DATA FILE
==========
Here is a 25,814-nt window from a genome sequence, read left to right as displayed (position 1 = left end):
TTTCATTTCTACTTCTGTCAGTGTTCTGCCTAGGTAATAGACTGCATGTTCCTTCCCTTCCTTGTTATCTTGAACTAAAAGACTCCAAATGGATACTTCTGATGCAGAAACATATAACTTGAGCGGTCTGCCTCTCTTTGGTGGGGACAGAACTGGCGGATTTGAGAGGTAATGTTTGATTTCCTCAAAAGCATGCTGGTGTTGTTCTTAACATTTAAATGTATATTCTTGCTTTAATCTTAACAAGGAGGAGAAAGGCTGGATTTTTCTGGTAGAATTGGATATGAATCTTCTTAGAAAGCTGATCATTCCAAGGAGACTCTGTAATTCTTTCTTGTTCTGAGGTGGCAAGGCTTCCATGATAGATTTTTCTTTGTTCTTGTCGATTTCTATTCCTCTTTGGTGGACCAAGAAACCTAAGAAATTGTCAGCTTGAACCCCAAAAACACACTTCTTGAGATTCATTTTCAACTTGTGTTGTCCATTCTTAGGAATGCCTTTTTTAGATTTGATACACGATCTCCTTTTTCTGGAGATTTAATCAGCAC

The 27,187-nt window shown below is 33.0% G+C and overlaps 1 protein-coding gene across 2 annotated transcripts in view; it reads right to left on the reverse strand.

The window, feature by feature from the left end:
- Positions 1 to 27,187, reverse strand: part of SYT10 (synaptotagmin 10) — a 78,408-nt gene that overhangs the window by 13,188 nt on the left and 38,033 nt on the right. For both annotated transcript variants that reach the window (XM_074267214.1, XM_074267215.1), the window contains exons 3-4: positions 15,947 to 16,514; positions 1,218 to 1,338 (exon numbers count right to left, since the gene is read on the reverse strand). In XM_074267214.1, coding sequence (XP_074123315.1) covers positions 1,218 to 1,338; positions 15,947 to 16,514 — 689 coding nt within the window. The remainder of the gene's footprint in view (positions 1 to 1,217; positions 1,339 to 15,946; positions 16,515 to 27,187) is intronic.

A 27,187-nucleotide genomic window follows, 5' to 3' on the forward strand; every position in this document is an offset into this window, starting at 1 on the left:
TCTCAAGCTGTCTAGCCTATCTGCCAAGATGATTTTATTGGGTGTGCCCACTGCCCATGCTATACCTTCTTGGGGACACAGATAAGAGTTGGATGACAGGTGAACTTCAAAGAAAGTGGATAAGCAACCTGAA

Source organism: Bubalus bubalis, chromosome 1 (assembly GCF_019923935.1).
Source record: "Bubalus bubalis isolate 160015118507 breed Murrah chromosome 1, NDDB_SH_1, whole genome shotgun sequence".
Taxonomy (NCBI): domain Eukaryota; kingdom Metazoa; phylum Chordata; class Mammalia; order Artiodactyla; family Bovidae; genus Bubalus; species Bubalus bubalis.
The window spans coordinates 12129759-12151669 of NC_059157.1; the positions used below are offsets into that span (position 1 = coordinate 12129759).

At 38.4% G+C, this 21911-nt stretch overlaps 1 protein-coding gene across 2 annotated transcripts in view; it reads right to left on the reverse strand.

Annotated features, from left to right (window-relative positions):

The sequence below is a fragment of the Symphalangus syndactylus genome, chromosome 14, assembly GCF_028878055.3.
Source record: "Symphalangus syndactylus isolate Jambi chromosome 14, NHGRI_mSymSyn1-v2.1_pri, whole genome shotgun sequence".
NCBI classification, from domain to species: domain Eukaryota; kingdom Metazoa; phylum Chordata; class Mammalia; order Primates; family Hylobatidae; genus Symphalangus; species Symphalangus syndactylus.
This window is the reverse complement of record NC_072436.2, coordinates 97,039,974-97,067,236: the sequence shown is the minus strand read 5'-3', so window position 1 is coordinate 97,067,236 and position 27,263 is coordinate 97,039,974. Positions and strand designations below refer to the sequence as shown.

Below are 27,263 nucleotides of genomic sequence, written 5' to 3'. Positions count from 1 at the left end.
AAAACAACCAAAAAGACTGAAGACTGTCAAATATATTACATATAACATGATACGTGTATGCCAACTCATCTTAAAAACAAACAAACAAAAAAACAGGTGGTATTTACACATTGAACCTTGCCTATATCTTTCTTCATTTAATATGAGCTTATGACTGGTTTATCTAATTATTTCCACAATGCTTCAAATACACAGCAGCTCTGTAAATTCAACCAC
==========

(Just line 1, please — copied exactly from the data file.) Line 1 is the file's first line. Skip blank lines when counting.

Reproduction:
Here is a 25,814-nt window from a genome sequence, read left to right as displayed (position 1 = left end):